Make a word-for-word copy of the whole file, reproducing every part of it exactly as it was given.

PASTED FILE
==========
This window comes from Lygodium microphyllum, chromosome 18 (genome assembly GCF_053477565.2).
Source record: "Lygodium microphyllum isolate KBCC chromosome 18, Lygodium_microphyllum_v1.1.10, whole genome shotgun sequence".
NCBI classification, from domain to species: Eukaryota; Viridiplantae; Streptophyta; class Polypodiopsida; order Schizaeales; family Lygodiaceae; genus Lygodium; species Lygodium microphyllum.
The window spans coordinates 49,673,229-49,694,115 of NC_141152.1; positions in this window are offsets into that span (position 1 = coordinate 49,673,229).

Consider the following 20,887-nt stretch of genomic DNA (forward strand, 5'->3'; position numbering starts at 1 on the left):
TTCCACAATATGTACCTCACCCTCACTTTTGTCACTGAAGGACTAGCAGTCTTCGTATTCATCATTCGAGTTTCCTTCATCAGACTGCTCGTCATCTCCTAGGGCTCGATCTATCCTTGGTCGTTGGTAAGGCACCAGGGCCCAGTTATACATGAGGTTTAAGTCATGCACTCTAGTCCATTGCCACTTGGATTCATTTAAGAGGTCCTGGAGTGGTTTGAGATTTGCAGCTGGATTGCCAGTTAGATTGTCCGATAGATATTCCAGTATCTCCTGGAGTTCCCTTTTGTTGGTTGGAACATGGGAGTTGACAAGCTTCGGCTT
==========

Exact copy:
This window comes from Lygodium microphyllum, chromosome 18 (genome assembly GCF_053477565.2).
Source record: "Lygodium microphyllum isolate KBCC chromosome 18, Lygodium_microphyllum_v1.1.10, whole genome shotgun sequence".
NCBI classification, from domain to species: Eukaryota; Viridiplantae; Streptophyta; class Polypodiopsida; order Schizaeales; family Lygodiaceae; genus Lygodium; species Lygodium microphyllum.
The window spans coordinates 49,673,229-49,694,115 of NC_141152.1; positions in this window are offsets into that span (position 1 = coordinate 49,673,229).

Consider the following 20,887-nt stretch of genomic DNA (forward strand, 5'->3'; position numbering starts at 1 on the left):
TTCCACAATATGTACCTCACCCTCACTTTTGTCACTGAAGGACTAGCAGTCTTCGTATTCATCATTCGAGTTTCCTTCATCAGACTGCTCGTCATCTCCTAGGGCTCGATCTATCCTTGGTCGTTGGTAAGGCACCAGGGCCCAGTTATACATGAGGTTTAAGTCATGCACTCTAGTCCATTGCCACTTGGATTCATTTAAGAGGTCCTGGAGTGGTTTGAGATTTGCAGCTGGATTGCCAGTTAGATTGTCCGATAGATATTCCAGTATCTCCTGGAGTTCCCTTTTGTTGGTTGGAACATGGGAGTTGACAAGCTTCGGCTT